As per my correspondence with Birchwood Casey, you can thin it with mineral spirits up to 1 part thinner to 2 parts TO, though for my setup through a small detail gun, a 3 or 4 to 1 mix works fine. Definitely do some testing with your rig and see what works best for you. The goal is to have it thin enough to get good atomization and flow out, but not so thin that it wants to run too easily.

    If you level as you go while building up the film / base, then there is less risk polishing through and getting witness lines on the final buff.
    For final buffing on this latest project I tried some Meguiars Ultimate Polish and was very happy with the result."


    And Bruce Bennett wrote this about it:
    "I have a method that was taught ot me by Michael Tobias, its roughly a 5 day process

    once the guitar is well sanded to at least 180 grit ( 220 is better)
    Start with a "soak coat" first
    Use a small rag to wipe on liberal amounts of oil and keep the surface wet for 10-15 minutes. Wipe off excess and let dry for as long as you want. but not less than 24 hours. this coat is very important as it seals the wood and the deeper the oil goes the better your protection against moisture later. pay attention to end grains as they soak up more oil.

    2. Starting with 400 grit sandpaper. dip the sandpaper in a small amount of oil and sand in circular motions in a small area. the oil will begin to make a paste from the sanding dust, that you will want to push into the grain as much as possible. once the oil/dust paste starts to get stiff-ish, wipe off excess paste going across the wood grain. let dry another 24 hours. woods like ash ( or other wide grain woods) may require a sanding block to keep the wood surfaces flat. Clsoe grains like mahogany and Maples usually don't need a block.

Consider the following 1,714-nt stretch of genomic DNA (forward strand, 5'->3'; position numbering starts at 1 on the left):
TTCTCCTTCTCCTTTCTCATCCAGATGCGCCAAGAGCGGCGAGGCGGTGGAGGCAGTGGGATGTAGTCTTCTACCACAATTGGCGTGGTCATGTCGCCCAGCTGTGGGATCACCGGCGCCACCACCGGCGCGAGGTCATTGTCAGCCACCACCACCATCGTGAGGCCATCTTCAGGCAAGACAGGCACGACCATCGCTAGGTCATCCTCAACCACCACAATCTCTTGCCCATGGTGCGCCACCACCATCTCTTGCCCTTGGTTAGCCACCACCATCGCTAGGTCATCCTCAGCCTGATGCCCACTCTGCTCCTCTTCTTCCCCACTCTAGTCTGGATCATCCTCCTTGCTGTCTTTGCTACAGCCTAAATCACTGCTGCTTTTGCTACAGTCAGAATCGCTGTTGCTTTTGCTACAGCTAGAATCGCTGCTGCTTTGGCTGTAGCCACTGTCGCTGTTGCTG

3. Repeat step 2 useing 600 grit.

    4. Repeat with 1200 grit

    5. Take a 400 count cotton sheet and cut into a 12" square. roll into a very tight, smooth surfaced, ball.
    use the ball as you did the sandpapers.. dip into the oil and "polish" the wood surface.
    when the oil gets warm and stiff-ish,
    wipe off VERY vigoursly WITH the grain, with a clean 400 count sheet ( balled up) damped with a VERY small amount of orange or lemon oil.
    Buff and polish during and after this wipe off step and you should have a very nice glossy French polished finish. be careful of fingerprints.. as the oil drys, it will keep imprints in its surface.
    I recommend you wear one cotton glove on one hand to hold the guitar with while you buff. watch for hard items on your worksurface. I fact I recommend that you use something soft to do this whole process on.

    let dry another 24 and your done.

    I prefer General Finishes Seal-a-cell and when I go to the 1200 grit paper i switch to Amour Seal also made by G.F.


    This type of finish is not for the nambie pambie.. It require tons of elbow grease. Do it wrong and it looks like crap. do it right and it looks like a million bucks. if your arm is not hurting halfway through step 2... your doing it wrong."
     
  13. Purelojik

    Purelojik New Member

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    DUDE knarbens, try this:

    first wipe the entire surface down with mineral spirits and then wipe your tru oil over that. it'll flow better and you can do some minor touch ups, but LEAVE it be. dont go back. then after its all dry lightly, basically kiss the surface with 600 grit sandpaper and do it again. it'll build up the coats and you wont sand through.

    japan drier also speeds up the cure time btw.
     
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  14. Knarbens

    Knarbens Well-Known Member